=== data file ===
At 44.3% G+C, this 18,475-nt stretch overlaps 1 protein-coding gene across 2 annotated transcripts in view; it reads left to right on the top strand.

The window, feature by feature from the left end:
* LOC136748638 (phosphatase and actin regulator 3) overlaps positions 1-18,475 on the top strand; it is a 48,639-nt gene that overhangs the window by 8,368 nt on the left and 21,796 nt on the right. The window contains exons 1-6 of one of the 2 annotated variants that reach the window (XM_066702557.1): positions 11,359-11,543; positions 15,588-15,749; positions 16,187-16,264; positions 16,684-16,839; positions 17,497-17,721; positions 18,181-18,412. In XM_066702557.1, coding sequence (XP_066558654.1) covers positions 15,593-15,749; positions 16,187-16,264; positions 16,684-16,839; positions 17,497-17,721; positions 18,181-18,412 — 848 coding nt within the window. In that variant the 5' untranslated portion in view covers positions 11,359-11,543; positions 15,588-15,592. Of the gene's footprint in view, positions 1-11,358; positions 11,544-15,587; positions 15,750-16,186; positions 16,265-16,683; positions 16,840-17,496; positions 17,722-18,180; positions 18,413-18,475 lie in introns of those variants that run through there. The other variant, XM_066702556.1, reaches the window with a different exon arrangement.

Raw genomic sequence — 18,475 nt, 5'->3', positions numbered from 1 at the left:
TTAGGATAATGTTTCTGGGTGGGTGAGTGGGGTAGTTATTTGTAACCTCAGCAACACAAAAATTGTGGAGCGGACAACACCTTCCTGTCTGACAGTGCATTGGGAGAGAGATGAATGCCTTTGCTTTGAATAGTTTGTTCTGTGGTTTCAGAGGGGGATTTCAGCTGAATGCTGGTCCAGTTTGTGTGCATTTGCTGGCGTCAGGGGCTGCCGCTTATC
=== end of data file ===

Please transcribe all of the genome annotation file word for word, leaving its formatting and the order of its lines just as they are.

At 44.3% G+C, this 18,475-nt stretch overlaps 1 protein-coding gene across 2 annotated transcripts in view; it reads left to right on the top strand.

The window, feature by feature from the left end:
* LOC136748638 (phosphatase and actin regulator 3) overlaps positions 1-18,475 on the top strand; it is a 48,639-nt gene that overhangs the window by 8,368 nt on the left and 21,796 nt on the right. The window contains exons 1-6 of one of the 2 annotated variants that reach the window (XM_066702557.1): positions 11,359-11,543; positions 15,588-15,749; positions 16,187-16,264; positions 16,684-16,839; positions 17,497-17,721; positions 18,181-18,412. In XM_066702557.1, coding sequence (XP_066558654.1) covers positions 15,593-15,749; positions 16,187-16,264; positions 16,684-16,839; positions 17,497-17,721; positions 18,181-18,412 — 848 coding nt within the window. In that variant the 5' untranslated portion in view covers positions 11,359-11,543; positions 15,588-15,592. Of the gene's footprint in view, positions 1-11,358; positions 11,544-15,587; positions 15,750-16,186; positions 16,265-16,683; positions 16,840-17,496; positions 17,722-18,180; positions 18,413-18,475 lie in introns of those variants that run through there. The other variant, XM_066702556.1, reaches the window with a different exon arrangement.

Raw genomic sequence — 18,475 nt, 5'->3', positions numbered from 1 at the left:
TTAGGATAATGTTTCTGGGTGGGTGAGTGGGGTAGTTATTTGTAACCTCAGCAACACAAAAATTGTGGAGCGGACAACACCTTCCTGTCTGACAGTGCATTGGGAGAGAGATGAATGCCTTTGCTTTGAATAGTTTGTTCTGTGGTTTCAGAGGGGGATTTCAGCTGAATGCTGGTCCAGTTTGTGTGCATTTGCTGGCGTCAGGGGCTGCCGCTTATC